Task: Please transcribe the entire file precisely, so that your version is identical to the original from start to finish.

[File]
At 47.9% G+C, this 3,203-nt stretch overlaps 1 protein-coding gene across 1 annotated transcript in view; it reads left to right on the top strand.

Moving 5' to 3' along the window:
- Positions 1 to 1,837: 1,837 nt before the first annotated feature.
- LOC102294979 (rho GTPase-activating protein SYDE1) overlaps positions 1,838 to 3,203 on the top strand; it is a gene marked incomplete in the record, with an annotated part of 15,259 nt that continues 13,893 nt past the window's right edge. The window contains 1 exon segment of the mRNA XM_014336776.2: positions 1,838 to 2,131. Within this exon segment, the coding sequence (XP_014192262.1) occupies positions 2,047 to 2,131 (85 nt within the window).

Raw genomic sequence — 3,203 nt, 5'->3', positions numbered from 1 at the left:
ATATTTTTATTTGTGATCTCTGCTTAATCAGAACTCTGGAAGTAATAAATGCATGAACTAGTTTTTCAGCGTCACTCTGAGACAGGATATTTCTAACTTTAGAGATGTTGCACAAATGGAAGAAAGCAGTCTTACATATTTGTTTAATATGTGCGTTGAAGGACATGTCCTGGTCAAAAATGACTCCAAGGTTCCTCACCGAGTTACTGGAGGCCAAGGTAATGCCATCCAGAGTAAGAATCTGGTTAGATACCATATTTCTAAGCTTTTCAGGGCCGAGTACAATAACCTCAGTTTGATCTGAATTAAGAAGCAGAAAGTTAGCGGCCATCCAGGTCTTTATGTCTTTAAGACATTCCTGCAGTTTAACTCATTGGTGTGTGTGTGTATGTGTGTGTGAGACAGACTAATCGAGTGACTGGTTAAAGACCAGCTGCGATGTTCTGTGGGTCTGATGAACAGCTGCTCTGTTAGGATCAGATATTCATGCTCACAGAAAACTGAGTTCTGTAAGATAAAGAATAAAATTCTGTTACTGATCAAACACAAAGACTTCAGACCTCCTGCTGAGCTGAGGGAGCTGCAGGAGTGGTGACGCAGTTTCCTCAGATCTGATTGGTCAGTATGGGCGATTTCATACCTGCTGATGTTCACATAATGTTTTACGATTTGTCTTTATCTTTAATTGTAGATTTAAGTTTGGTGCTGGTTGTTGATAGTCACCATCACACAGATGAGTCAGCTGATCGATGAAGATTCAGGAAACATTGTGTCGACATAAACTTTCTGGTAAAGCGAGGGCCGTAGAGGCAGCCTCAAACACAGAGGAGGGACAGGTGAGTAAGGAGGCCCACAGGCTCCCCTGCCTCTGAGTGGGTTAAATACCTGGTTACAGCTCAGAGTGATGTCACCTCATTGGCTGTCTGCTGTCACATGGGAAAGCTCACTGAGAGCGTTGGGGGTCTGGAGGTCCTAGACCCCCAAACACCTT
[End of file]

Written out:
At 47.9% G+C, this 3,203-nt stretch overlaps 1 protein-coding gene across 1 annotated transcript in view; it reads left to right on the top strand.

Moving 5' to 3' along the window:
- Positions 1 to 1,837: 1,837 nt before the first annotated feature.
- LOC102294979 (rho GTPase-activating protein SYDE1) overlaps positions 1,838 to 3,203 on the top strand; it is a gene marked incomplete in the record, with an annotated part of 15,259 nt that continues 13,893 nt past the window's right edge. The window contains 1 exon segment of the mRNA XM_014336776.2: positions 1,838 to 2,131. Within this exon segment, the coding sequence (XP_014192262.1) occupies positions 2,047 to 2,131 (85 nt within the window).

Raw genomic sequence — 3,203 nt, 5'->3', positions numbered from 1 at the left:
ATATTTTTATTTGTGATCTCTGCTTAATCAGAACTCTGGAAGTAATAAATGCATGAACTAGTTTTTCAGCGTCACTCTGAGACAGGATATTTCTAACTTTAGAGATGTTGCACAAATGGAAGAAAGCAGTCTTACATATTTGTTTAATATGTGCGTTGAAGGACATGTCCTGGTCAAAAATGACTCCAAGGTTCCTCACCGAGTTACTGGAGGCCAAGGTAATGCCATCCAGAGTAAGAATCTGGTTAGATACCATATTTCTAAGCTTTTCAGGGCCGAGTACAATAACCTCAGTTTGATCTGAATTAAGAAGCAGAAAGTTAGCGGCCATCCAGGTCTTTATGTCTTTAAGACATTCCTGCAGTTTAACTCATTGGTGTGTGTGTGTATGTGTGTGTGAGACAGACTAATCGAGTGACTGGTTAAAGACCAGCTGCGATGTTCTGTGGGTCTGATGAACAGCTGCTCTGTTAGGATCAGATATTCATGCTCACAGAAAACTGAGTTCTGTAAGATAAAGAATAAAATTCTGTTACTGATCAAACACAAAGACTTCAGACCTCCTGCTGAGCTGAGGGAGCTGCAGGAGTGGTGACGCAGTTTCCTCAGATCTGATTGGTCAGTATGGGCGATTTCATACCTGCTGATGTTCACATAATGTTTTACGATTTGTCTTTATCTTTAATTGTAGATTTAAGTTTGGTGCTGGTTGTTGATAGTCACCATCACACAGATGAGTCAGCTGATCGATGAAGATTCAGGAAACATTGTGTCGACATAAACTTTCTGGTAAAGCGAGGGCCGTAGAGGCAGCCTCAAACACAGAGGAGGGACAGGTGAGTAAGGAGGCCCACAGGCTCCCCTGCCTCTGAGTGGGTTAAATACCTGGTTACAGCTCAGAGTGATGTCACCTCATTGGCTGTCTGCTGTCACATGGGAAAGCTCACTGAGAGCGTTGGGGGTCTGGAGGTCCTAGACCCCCAAACACCTT